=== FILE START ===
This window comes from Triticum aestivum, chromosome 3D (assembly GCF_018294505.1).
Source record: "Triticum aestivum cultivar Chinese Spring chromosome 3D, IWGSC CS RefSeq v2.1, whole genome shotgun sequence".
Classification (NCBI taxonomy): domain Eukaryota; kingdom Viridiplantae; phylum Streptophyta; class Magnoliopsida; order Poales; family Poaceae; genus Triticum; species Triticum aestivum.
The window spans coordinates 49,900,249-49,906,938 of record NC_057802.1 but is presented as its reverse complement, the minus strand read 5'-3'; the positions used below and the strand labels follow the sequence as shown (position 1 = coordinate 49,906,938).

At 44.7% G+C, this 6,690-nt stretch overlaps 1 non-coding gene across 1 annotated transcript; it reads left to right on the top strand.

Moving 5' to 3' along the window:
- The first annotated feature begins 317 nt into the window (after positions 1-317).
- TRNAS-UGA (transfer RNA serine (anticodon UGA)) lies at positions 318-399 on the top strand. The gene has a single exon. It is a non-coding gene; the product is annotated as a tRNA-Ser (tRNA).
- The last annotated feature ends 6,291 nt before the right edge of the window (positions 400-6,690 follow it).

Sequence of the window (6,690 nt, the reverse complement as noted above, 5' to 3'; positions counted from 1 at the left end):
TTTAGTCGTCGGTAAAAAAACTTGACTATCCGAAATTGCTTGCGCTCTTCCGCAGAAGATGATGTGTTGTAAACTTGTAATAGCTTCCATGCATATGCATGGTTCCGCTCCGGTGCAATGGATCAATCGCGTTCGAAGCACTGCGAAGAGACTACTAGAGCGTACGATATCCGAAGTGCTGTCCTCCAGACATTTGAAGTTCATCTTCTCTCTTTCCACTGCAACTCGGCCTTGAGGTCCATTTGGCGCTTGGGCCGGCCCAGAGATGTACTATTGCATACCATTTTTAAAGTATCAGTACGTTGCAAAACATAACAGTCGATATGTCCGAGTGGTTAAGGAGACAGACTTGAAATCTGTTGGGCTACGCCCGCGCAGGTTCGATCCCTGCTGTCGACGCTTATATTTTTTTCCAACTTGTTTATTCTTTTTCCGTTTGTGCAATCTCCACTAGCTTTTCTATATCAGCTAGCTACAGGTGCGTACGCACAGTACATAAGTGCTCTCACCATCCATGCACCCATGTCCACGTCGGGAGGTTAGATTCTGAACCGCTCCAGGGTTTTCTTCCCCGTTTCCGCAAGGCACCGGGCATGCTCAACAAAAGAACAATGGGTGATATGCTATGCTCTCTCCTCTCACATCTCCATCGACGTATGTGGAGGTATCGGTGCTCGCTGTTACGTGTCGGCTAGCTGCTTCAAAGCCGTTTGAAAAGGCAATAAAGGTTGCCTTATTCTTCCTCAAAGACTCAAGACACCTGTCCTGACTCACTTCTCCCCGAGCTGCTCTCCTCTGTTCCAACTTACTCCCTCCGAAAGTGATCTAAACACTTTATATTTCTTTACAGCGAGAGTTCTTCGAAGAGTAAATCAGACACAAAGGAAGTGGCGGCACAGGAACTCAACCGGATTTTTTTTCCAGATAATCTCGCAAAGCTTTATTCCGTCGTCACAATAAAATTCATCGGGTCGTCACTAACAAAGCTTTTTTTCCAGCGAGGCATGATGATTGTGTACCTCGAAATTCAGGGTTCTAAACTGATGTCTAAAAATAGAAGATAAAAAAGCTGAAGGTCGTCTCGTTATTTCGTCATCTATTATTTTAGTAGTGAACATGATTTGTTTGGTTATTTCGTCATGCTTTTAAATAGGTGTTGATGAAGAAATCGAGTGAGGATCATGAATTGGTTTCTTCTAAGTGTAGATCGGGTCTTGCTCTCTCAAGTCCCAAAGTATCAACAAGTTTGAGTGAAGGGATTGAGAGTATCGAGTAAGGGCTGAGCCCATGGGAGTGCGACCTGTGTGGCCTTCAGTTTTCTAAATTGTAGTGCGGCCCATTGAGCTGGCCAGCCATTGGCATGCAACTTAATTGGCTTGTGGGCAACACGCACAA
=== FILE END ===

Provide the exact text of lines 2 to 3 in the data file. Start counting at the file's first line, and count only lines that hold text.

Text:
Source record: "Triticum aestivum cultivar Chinese Spring chromosome 3D, IWGSC CS RefSeq v2.1, whole genome shotgun sequence".
Classification (NCBI taxonomy): domain Eukaryota; kingdom Viridiplantae; phylum Streptophyta; class Magnoliopsida; order Poales; family Poaceae; genus Triticum; species Triticum aestivum.